(Reuters) - Glamour team Ferrari took the wraps off their new F138 Formula One car on Friday and set their sights on a winning start to the season after turning last year’s beast into a beauty.
The broken, stepped nose that drew shocked gasps when unveiled last season - with some saying it was the ugliest Ferrari yet - was smoothed over with a more aesthetically-pleasing flowing front.
Looking fast and racing fast do not always go together, and even ugly cars are loved when they become winners, but the signs were at least more promising ahead of the first test of the season in Jerez next week.
“It is more beautiful,” agreed team principal Stefano Domenicali after the wraps came off at the Maranello factory.
Ferrari were painfully off the pace at the start of 2012 but their reliability and the prowess of Fernando Alonso kept them in the chase with the Spaniard fighting for the title all the way to the wire in Brazil.
The double world champion, denied a third crown by Red Bull’s Sebastian Vettel, told reporters that the Italian team could not afford to make the same mistake.
“There will be three teams who win all the races and we have to be one of those,” said Alonso, who will miss the Jerez test to give himself more time to prepare physically and mentally for the battle to come.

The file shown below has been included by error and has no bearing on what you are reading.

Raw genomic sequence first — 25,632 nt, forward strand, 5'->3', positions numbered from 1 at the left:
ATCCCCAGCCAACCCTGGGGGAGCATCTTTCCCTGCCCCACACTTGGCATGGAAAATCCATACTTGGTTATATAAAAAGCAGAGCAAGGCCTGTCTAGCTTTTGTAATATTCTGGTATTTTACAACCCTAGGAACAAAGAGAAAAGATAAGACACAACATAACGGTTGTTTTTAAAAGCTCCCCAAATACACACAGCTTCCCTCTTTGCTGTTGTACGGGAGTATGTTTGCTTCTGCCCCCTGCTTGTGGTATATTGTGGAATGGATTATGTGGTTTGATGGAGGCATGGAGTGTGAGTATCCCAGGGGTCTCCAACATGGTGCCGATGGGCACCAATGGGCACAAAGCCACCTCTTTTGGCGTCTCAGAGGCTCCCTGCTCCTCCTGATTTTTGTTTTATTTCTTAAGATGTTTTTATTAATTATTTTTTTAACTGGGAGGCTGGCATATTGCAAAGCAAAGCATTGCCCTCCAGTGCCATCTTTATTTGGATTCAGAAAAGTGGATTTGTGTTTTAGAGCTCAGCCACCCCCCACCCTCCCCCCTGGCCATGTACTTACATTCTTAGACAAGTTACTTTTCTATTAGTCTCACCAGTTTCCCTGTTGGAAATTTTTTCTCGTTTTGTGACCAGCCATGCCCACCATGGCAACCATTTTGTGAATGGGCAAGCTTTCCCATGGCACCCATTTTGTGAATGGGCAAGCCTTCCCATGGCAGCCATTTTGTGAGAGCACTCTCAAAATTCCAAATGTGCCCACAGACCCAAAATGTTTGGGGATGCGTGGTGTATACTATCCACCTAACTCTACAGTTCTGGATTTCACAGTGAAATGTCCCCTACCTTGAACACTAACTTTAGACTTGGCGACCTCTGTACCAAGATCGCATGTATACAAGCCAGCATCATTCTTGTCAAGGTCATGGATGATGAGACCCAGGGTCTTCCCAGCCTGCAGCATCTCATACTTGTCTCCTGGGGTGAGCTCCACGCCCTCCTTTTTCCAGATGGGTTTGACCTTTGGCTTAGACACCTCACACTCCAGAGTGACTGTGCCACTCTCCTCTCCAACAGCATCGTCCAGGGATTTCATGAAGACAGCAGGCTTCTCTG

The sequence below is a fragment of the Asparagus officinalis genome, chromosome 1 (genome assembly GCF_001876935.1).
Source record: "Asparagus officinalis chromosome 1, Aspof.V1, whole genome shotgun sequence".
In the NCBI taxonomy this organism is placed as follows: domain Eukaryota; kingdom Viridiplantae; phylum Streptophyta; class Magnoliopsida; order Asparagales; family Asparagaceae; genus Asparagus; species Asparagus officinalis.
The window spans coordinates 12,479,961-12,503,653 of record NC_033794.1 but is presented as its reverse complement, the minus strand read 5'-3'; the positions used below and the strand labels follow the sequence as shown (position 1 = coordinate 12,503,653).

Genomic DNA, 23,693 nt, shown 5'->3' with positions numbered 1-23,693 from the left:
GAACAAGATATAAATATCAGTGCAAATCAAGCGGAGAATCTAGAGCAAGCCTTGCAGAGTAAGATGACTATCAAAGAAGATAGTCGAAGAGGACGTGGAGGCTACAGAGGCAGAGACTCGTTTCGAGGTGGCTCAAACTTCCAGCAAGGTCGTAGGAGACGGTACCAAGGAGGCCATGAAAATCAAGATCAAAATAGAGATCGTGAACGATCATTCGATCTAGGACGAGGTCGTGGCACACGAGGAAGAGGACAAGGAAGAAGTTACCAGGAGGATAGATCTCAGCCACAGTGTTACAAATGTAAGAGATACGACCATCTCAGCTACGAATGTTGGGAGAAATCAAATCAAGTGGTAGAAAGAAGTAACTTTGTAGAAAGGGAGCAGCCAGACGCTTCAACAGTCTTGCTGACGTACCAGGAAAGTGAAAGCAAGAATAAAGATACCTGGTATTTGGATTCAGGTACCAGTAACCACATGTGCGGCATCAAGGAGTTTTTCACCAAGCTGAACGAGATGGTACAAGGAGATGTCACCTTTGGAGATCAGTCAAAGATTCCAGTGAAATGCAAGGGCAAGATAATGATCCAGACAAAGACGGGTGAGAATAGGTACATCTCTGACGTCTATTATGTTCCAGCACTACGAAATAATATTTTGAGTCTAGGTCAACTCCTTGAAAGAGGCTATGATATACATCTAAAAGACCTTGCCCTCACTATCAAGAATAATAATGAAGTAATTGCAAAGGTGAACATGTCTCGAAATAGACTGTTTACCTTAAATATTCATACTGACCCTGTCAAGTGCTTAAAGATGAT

Last year saw seven winners in the first seven races, with six different teams triumphant over the season, but Alonso said that would not happen again.
“I think it was a one-off as a result of the regulation changes,” he said. “Now, with things a bit more stabilised, we saw at the end of the (2012) season the top teams emerge and so I think it will be highly unlikely we will have seven races and seven winners.”
Champions Red Bull, Ferrari and McLaren were the top three teams last year, with McLaren winning the final race in Brazil.
The Ferrari’s 138 designation derives from the year and the V8 engine, which will be replaced in Formula One by a turbocharged V6 in 2014 after eight seasons of use.
Domenicali said the team, who are now using the Toyota wind tunnel in Cologne while the Maranello one is redesigned, had changed procedures to ensure they made the best start possible.
“Unfortunately in recent years we have at the beginning of the winter unfortunately not been able to be right on top of what we are doing,” said the Italian.
“We have already forgotten those things which left us with regret last year and we have started improving on the positive aspects of 2012, such as reliability and strategy during the races.”
Reporting by Alan Baldwin, editing by Pritha Sarkar